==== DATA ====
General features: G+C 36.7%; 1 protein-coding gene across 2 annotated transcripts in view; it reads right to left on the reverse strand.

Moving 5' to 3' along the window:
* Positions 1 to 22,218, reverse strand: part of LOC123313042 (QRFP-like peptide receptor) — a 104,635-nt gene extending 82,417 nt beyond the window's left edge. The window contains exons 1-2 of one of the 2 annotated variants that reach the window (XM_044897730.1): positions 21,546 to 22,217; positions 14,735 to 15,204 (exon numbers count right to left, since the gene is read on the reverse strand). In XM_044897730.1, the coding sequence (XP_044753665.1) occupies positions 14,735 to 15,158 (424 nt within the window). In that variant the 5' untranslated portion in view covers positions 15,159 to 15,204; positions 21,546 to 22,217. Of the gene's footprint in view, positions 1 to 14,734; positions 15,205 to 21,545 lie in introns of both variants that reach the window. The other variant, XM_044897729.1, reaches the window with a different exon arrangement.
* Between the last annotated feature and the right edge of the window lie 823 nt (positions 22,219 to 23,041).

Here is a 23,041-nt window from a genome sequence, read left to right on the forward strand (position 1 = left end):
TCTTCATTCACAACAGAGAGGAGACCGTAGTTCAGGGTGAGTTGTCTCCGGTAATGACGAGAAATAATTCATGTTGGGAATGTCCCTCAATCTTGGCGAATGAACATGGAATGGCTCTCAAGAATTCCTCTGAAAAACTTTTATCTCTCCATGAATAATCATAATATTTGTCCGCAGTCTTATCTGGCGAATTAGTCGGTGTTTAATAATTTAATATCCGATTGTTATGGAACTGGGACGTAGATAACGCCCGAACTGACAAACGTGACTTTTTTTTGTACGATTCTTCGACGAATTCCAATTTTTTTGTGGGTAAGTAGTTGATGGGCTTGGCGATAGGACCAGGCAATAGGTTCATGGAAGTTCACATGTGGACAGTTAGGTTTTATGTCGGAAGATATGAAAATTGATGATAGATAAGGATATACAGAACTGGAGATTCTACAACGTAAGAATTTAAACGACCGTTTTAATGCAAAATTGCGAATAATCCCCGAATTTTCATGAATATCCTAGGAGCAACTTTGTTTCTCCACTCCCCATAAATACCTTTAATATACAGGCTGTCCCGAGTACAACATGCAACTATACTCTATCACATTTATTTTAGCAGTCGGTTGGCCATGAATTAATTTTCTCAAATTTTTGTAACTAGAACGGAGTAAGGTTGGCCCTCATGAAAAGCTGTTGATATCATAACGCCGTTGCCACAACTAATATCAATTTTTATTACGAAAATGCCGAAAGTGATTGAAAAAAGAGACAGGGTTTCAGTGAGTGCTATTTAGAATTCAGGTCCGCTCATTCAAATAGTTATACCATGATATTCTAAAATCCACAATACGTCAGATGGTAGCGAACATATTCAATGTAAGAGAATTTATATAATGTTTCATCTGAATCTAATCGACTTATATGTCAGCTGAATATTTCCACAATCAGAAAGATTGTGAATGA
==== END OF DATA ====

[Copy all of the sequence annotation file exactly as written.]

General features: G+C 36.7%; 1 protein-coding gene across 2 annotated transcripts in view; it reads right to left on the reverse strand.

Moving 5' to 3' along the window:
* Positions 1 to 22,218, reverse strand: part of LOC123313042 (QRFP-like peptide receptor) — a 104,635-nt gene extending 82,417 nt beyond the window's left edge. The window contains exons 1-2 of one of the 2 annotated variants that reach the window (XM_044897730.1): positions 21,546 to 22,217; positions 14,735 to 15,204 (exon numbers count right to left, since the gene is read on the reverse strand). In XM_044897730.1, the coding sequence (XP_044753665.1) occupies positions 14,735 to 15,158 (424 nt within the window). In that variant the 5' untranslated portion in view covers positions 15,159 to 15,204; positions 21,546 to 22,217. Of the gene's footprint in view, positions 1 to 14,734; positions 15,205 to 21,545 lie in introns of both variants that reach the window. The other variant, XM_044897729.1, reaches the window with a different exon arrangement.
* Between the last annotated feature and the right edge of the window lie 823 nt (positions 22,219 to 23,041).

Here is a 23,041-nt window from a genome sequence, read left to right on the forward strand (position 1 = left end):
TCTTCATTCACAACAGAGAGGAGACCGTAGTTCAGGGTGAGTTGTCTCCGGTAATGACGAGAAATAATTCATGTTGGGAATGTCCCTCAATCTTGGCGAATGAACATGGAATGGCTCTCAAGAATTCCTCTGAAAAACTTTTATCTCTCCATGAATAATCATAATATTTGTCCGCAGTCTTATCTGGCGAATTAGTCGGTGTTTAATAATTTAATATCCGATTGTTATGGAACTGGGACGTAGATAACGCCCGAACTGACAAACGTGACTTTTTTTTGTACGATTCTTCGACGAATTCCAATTTTTTTGTGGGTAAGTAGTTGATGGGCTTGGCGATAGGACCAGGCAATAGGTTCATGGAAGTTCACATGTGGACAGTTAGGTTTTATGTCGGAAGATATGAAAATTGATGATAGATAAGGATATACAGAACTGGAGATTCTACAACGTAAGAATTTAAACGACCGTTTTAATGCAAAATTGCGAATAATCCCCGAATTTTCATGAATATCCTAGGAGCAACTTTGTTTCTCCACTCCCCATAAATACCTTTAATATACAGGCTGTCCCGAGTACAACATGCAACTATACTCTATCACATTTATTTTAGCAGTCGGTTGGCCATGAATTAATTTTCTCAAATTTTTGTAACTAGAACGGAGTAAGGTTGGCCCTCATGAAAAGCTGTTGATATCATAACGCCGTTGCCACAACTAATATCAATTTTTATTACGAAAATGCCGAAAGTGATTGAAAAAAGAGACAGGGTTTCAGTGAGTGCTATTTAGAATTCAGGTCCGCTCATTCAAATAGTTATACCATGATATTCTAAAATCCACAATACGTCAGATGGTAGCGAACATATTCAATGTAAGAGAATTTATATAATGTTTCATCTGAATCTAATCGACTTATATGTCAGCTGAATATTTCCACAATCAGAAAGATTGTGAATGA